Renfroe has five home runs this spring, but has struck out 14 times compared to just two walks. Cordero has a groin injury that is bothering him, which leaves Pierla as the favorite. Pirela is raking this Spring, slashing .444/.509/.689 with two home runs and nine RBIs in 45 at-bats.
On the Bump
San Diego didn’t do much to confront their pitching woes. Clayton Richard will start Opening Day, while Dinelson Lamet is in line to pitch Game 2. Lamet led all Padres starters with a 1.24 WHIP and 10.9 K/9. If he can develop better control, Lamet could be a solid pitcher in this league. Following these two will be Bryan Mitchel and, most likely, Luis Pedromo. The last spot will be a battle between Chris Young, Robbie Erlin, Tyson Ross, and Joey Lucchesi.
Brad Hand will be closing out games, while Craig Stammen, Kirby Yates, Carter Capps, and Phil Maton will all play critical roles throughout the season.
Now, for the fun part. San Diego has a total of SEVEN prospects in MLB.com’s Top 100 Prospects list. Highlighting this list is shortstop, Fernando Tatis Jr. (No.8). Tatis Jr. is the future of the Padres at short. He is an offensive beast, who, one day, will be mentioned in the same breath as Carlos Correa, Corey Seager, and Francisco Lindor. In 2017, between A/AA, Tatis Jr hit 22 home runs and stole 32 bases in 131 games. He has eight RBIs in 12 Spring games.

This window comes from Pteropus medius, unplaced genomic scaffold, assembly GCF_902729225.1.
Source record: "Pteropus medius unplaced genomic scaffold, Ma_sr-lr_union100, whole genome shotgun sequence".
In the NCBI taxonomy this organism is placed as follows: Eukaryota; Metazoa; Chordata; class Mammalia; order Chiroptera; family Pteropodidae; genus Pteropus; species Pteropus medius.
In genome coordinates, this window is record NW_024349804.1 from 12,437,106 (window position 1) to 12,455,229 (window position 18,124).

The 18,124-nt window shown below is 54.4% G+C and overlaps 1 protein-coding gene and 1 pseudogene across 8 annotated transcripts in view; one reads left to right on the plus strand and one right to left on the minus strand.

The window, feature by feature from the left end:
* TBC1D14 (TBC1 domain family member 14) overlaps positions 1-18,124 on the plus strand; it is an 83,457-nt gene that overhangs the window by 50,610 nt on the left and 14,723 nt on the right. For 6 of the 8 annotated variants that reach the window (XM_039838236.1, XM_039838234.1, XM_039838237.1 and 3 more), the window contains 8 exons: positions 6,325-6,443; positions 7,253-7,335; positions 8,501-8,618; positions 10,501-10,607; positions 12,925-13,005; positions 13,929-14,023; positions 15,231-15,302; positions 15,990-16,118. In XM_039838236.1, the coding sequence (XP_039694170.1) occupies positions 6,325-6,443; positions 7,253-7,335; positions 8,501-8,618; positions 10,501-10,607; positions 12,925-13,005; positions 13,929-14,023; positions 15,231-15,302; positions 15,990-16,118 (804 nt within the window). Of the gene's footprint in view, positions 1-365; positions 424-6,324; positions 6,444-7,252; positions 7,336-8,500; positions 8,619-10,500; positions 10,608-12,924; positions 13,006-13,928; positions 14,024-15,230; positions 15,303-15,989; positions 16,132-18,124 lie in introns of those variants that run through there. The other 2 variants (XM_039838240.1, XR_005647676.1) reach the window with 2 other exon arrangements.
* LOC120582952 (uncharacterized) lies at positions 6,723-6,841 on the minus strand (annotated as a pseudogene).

The third overall pick in the 2017 MLB Draft, Mackenzie Gore (No.19), will eventually be the ace of the Padres. A lefty, Gore has a fantastic curveball, with a fastball that hovers around 92-95 MPH. In 21.1 innings of work at Rookie-Level Arizona League, Gore had a 1.27 ERA.
Second basemen, Luis Urias (No.36), should get some playing time as early as this season for San Diego. Urias, who was signed out of the Mexican League in 2013, knows how to get on-base. In 2017, Urias posted a .398 OBP in 118 AA games. This is a top-of-the-order guy who will get plenty of hits and play solid defense.
According to MLB.com, Cal Quantrill (No.40), has the best changeup among all pitching prospects. Quantrill’s fastball can get up to 97 mph, and we should expect to see him in 2019. Another pitcher, Michael Baez, sits two spots behind Quantrill, at No. 42. Baez stands tall at 6’8”, and is a flame thrower who consistently throws in the mid-90s. In 63.2 innings between R/A, Baez went 7-2 with a 2.54 ERA and a .83 WHIP. He also had 89 punch outs. If he keeps it up, Baez could be a star at the MLB level.
Two more pitchers round out San Diego’s top prospects, lefty Adrian Morejon (No.50), and Anderson Espinoza (No.89). Espinoza missed all of last season because of Tommy John Surgery, but was highly touted out of Venezuela, and was acquired from Boston in the Drew Pomeranz trade.
2018 Prediction: 72-90
While they will most likely finish last in the tough NL West, San Diego is clearly built for success down the road. They have a plethora of young arms who will hopefully blossom into quality starters, as well as guys like Tatis Jr and Luis Urias, who look to be studs at the big-league level.
Featured image by MLB.com